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Daily Catholic Question

Is plastic surgery wrong?

There is no prohibition against Catholics having plastic surgery. Plastic surgery for someone with a cleft palate, for a person burned in a fire or injured in an accident—these are all fine if the person or a parent or guardian seeks them.

Like anything human, plastic surgery could be abused. At some point, elective plastic surgery could become a moral issue in terms of allowing or encouraging such surgery for those able to pay while denying life-and-death surgery for those unable to pay. Medical resources are not infinite, and some ways of allocating them could be immoral.

Click here for the rest of today's answer

Saturday, February 23, 2013
Daily Catholic Question for 2/22/2013 Daily Catholic Question for 2/24/2013


Joachim and Anne: In the Scriptures, Matthew and Luke furnish a legal family history of Jesus, tracing ancestry to show that Jesus is the culmination of great promises. Not only is his mother’s family neglected, we also know nothing factual about them except that they existed. Even the names <i>Joachim</i> and <i>Anne</i> come from a legendary source written more than a century after Jesus died.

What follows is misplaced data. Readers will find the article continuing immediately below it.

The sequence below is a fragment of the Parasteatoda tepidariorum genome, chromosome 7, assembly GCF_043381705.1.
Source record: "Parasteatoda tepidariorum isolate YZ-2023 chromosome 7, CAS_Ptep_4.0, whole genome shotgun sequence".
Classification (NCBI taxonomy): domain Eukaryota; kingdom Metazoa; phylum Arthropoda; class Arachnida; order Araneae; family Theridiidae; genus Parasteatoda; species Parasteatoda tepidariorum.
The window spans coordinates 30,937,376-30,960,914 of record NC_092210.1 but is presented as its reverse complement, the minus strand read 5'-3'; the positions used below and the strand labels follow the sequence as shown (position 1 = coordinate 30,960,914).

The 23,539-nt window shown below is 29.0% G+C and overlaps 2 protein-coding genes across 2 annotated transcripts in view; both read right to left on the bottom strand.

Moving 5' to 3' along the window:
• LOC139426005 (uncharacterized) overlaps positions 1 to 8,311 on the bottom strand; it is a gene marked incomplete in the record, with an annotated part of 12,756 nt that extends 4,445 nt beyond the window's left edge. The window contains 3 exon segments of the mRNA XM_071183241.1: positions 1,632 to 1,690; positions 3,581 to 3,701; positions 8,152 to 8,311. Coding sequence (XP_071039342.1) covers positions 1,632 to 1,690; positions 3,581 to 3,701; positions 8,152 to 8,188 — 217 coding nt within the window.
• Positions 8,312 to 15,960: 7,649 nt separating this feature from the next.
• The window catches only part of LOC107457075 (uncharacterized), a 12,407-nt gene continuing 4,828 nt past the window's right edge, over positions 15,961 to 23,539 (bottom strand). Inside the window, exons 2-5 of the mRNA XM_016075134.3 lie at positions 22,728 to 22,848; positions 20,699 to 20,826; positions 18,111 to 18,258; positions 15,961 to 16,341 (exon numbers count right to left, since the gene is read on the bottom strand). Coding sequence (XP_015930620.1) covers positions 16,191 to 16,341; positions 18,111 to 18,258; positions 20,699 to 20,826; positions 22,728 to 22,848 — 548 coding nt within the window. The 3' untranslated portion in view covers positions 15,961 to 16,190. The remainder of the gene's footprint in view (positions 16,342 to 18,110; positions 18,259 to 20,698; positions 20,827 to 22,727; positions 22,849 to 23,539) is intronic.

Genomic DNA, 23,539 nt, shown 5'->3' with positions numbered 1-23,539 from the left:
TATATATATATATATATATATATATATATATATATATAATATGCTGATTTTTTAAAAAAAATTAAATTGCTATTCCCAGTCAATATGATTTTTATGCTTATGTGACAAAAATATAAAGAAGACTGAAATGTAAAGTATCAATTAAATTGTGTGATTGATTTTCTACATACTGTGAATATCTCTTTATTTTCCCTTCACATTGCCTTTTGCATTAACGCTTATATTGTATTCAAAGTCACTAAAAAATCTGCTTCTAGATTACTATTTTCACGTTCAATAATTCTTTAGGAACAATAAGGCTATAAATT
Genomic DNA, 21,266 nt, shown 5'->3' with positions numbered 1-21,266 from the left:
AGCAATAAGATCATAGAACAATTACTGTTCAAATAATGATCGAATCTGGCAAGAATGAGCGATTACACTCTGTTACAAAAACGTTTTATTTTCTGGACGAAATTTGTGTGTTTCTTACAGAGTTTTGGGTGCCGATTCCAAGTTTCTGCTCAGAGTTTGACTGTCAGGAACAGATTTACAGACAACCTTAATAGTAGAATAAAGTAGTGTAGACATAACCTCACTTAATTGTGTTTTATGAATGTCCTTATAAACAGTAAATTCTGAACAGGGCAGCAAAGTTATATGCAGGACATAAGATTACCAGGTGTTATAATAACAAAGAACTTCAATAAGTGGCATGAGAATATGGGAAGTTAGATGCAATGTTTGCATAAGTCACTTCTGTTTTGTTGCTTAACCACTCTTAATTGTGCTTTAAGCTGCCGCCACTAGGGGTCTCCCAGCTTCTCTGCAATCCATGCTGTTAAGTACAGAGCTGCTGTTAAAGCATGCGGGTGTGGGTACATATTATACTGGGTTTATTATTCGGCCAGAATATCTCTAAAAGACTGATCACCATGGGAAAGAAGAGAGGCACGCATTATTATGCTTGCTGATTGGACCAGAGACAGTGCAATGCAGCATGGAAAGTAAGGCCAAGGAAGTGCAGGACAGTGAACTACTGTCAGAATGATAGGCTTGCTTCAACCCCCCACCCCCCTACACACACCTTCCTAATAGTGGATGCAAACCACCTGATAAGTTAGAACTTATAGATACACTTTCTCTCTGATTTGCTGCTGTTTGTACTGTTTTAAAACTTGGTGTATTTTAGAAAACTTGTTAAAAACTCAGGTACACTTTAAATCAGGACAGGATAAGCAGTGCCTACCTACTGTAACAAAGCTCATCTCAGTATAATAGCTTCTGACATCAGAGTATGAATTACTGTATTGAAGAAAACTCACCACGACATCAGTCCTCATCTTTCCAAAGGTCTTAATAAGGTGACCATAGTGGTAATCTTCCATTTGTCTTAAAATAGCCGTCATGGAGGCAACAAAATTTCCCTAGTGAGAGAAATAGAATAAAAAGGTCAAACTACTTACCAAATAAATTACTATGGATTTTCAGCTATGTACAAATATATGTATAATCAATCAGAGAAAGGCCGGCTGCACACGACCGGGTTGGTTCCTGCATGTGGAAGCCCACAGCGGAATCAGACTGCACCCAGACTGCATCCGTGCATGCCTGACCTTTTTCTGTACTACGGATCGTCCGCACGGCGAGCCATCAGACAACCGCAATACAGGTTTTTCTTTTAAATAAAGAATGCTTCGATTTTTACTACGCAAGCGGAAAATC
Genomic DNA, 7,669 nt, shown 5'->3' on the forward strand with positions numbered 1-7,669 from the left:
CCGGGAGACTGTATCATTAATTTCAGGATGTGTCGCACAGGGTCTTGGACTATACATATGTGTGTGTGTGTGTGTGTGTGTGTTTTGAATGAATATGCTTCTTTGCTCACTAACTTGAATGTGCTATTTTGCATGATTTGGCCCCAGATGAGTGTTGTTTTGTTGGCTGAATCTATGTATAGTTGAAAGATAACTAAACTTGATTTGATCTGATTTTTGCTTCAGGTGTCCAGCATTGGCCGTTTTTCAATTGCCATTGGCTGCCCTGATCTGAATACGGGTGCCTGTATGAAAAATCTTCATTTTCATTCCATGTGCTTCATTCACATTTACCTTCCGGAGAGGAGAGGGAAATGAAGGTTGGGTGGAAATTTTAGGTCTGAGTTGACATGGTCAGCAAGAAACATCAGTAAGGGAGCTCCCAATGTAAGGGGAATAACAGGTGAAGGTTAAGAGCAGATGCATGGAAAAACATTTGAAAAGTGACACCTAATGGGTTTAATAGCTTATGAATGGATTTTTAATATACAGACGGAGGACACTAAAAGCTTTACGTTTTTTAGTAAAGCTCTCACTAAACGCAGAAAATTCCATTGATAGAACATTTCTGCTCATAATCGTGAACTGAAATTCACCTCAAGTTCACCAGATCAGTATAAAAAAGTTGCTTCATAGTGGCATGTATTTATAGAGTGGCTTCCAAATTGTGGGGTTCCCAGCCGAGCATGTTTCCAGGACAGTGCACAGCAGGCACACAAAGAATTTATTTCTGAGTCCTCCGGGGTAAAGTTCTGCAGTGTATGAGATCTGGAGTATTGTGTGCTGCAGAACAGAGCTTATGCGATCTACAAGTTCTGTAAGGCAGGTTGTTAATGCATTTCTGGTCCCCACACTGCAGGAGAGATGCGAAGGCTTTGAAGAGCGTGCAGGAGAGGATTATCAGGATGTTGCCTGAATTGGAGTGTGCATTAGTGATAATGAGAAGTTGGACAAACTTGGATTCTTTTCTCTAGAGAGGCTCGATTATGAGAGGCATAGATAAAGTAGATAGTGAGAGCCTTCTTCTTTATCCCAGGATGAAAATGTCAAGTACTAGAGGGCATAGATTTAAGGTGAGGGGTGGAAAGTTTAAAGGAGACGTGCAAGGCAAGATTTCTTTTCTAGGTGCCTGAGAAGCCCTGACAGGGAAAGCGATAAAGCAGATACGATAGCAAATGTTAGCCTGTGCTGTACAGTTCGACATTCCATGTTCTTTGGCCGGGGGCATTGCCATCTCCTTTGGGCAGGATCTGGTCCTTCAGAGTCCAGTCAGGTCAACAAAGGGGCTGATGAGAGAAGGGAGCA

<p>The heroism and holiness of these people, however, is inferred from the whole family atmosphere around Mary in the Scriptures. Whether we rely on the legends about Mary’s childhood or make guesses from the information in the Bible, we see in her a fulfillment of many generations of prayerful persons, herself steeped in the religious traditions of her people. </p><p>The strong character of Mary in making decisions, her continuous practice of prayer, her devotion to the laws of her faith, her steadiness at moments of crisis, and her devotion to her relatives—all indicate a close-knit, loving family that looked forward to the next generation even while retaining the best of the past. </p><p>Joachim and Anne—whether these are their real names or not—represent that entire quiet series of generations who faithfully perform their duties, practice their faith and establish an atmosphere for the coming of the Messiah, but remain obscure.</p> American Catholic Blog Don’t pretend to be a saint—intend to be one. Bend your knees but never your morals.

 
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